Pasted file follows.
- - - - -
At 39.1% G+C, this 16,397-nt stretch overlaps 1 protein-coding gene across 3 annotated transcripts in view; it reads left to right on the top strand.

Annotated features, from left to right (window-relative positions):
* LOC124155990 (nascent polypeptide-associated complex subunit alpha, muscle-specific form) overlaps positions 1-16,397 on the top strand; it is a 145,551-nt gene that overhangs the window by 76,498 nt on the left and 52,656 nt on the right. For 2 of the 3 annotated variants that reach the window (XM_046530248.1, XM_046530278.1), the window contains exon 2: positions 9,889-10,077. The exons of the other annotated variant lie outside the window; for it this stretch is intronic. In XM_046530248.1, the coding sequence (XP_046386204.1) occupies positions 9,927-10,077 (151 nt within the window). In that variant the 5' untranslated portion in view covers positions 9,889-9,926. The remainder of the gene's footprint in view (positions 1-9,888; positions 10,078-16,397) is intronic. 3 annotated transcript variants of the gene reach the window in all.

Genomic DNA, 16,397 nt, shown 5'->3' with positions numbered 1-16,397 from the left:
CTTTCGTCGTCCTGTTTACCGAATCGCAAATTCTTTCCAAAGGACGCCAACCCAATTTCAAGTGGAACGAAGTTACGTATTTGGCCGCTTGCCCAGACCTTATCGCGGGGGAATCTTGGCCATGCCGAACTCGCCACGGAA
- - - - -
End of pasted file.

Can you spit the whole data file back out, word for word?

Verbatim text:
At 39.1% G+C, this 16,397-nt stretch overlaps 1 protein-coding gene across 3 annotated transcripts in view; it reads left to right on the top strand.

Annotated features, from left to right (window-relative positions):
* LOC124155990 (nascent polypeptide-associated complex subunit alpha, muscle-specific form) overlaps positions 1-16,397 on the top strand; it is a 145,551-nt gene that overhangs the window by 76,498 nt on the left and 52,656 nt on the right. For 2 of the 3 annotated variants that reach the window (XM_046530248.1, XM_046530278.1), the window contains exon 2: positions 9,889-10,077. The exons of the other annotated variant lie outside the window; for it this stretch is intronic. In XM_046530248.1, the coding sequence (XP_046386204.1) occupies positions 9,927-10,077 (151 nt within the window). In that variant the 5' untranslated portion in view covers positions 9,889-9,926. The remainder of the gene's footprint in view (positions 1-9,888; positions 10,078-16,397) is intronic. 3 annotated transcript variants of the gene reach the window in all.

Genomic DNA, 16,397 nt, shown 5'->3' with positions numbered 1-16,397 from the left:
CTTTCGTCGTCCTGTTTACCGAATCGCAAATTCTTTCCAAAGGACGCCAACCCAATTTCAAGTGGAACGAAGTTACGTATTTGGCCGCTTGCCCAGACCTTATCGCGGGGGAATCTTGGCCATGCCGAACTCGCCACGGAA